Exploring the Amazon Rain Forest

With an ecosystem under siege, every moment in this wild wonderland is one to savor

"A heron flying in the Amazon." Nirlando Lopes
"Sunset on the Rio Negro." Michael Hebb
"Young Huaorani girl bordered by a frame she made from palm leaves and wood." Ashley Weidow
"Amazonian sunrise." Sheridan Samano
"Still waters." Gretelle Daffan

The Amazon rain forest covers more than two million square miles of the earth's surface, spanning eight South American countries. Although the region has no seasons, the Amazon River rises and falls by as much as 30 feet during the year, and the variety of living things one can see changes with it. Every journey reveals new wonders.

More than a third of the world's species—mostly plants and insects—make their home in the rain forest. But with the help of an experienced guide, you can also glimpse a rainbow of exotic creatures that includes toucans, red deer and pink dolphins. The astonishment and beauty of the Amazon lie "in the intricacy of this fabulously complex ecosystem," says Roger Harris, co-author of The Amazon: The Bradt Travel Guide.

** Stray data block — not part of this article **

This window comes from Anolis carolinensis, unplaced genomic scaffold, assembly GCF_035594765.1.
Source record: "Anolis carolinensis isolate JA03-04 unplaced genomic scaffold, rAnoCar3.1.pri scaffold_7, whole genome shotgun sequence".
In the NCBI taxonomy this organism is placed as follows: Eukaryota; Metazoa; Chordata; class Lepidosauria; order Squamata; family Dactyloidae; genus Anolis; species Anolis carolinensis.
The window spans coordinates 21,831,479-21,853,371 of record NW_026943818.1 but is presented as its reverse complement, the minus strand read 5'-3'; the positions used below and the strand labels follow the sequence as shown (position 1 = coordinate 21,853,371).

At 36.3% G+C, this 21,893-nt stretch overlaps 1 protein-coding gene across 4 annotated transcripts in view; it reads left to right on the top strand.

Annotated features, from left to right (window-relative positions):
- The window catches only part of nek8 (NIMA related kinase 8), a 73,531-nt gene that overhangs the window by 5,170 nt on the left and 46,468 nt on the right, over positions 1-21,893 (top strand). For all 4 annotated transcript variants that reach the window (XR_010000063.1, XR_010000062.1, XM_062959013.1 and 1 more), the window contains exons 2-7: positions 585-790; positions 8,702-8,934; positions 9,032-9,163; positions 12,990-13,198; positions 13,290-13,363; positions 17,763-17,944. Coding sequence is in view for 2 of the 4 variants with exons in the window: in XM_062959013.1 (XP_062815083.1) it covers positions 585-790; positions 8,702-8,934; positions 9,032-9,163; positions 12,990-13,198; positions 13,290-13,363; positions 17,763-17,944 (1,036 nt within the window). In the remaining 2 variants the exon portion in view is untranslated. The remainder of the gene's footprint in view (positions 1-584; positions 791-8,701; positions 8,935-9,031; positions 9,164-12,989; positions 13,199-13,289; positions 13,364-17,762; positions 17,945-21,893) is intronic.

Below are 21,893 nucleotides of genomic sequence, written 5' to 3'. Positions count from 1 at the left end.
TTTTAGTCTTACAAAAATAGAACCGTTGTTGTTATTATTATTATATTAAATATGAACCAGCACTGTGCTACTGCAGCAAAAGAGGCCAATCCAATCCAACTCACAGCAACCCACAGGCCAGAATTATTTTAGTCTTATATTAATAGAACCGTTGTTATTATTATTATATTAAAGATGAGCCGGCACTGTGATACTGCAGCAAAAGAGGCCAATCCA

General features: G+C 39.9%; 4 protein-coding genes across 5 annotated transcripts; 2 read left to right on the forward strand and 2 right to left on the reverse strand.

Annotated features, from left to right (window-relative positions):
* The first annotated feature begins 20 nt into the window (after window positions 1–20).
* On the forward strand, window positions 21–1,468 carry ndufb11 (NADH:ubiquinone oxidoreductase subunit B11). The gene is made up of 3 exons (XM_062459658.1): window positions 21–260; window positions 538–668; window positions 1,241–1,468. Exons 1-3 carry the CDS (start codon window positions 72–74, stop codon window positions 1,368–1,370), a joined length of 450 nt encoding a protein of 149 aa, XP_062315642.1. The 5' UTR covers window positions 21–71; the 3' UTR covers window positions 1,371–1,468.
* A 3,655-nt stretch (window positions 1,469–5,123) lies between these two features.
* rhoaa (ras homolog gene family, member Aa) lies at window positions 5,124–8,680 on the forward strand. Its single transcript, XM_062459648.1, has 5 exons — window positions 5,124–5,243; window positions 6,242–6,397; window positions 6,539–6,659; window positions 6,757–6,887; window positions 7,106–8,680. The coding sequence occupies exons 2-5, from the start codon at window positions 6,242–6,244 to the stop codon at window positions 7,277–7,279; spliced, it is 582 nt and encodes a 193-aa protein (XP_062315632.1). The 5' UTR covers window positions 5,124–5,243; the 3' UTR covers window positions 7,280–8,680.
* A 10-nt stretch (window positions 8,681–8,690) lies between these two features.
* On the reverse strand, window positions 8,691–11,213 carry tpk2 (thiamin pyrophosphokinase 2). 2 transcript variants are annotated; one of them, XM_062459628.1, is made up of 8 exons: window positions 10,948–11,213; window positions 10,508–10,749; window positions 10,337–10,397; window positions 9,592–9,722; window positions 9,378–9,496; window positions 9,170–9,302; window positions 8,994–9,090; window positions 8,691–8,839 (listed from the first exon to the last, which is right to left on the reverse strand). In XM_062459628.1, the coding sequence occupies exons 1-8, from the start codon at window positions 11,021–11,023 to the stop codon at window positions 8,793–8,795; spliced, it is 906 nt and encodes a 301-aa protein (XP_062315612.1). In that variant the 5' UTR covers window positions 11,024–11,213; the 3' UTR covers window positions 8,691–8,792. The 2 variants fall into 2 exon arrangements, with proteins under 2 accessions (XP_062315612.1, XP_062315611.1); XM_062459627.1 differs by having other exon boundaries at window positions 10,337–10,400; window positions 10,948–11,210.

Most travelers visit the western areas of the rain forest that remain largely untouched, such as the Loreto region of Peru, so they may not notice that the ecosystem is under siege. Already 20 percent of the forest has been cut down for timber or burned to make way for farms, with thousands more acres disappearing each day. "I've seen areas along the river where it's been beautiful, pristine forest one year, and the next it's been clearcut," says Harris. "That's pretty hard to take."

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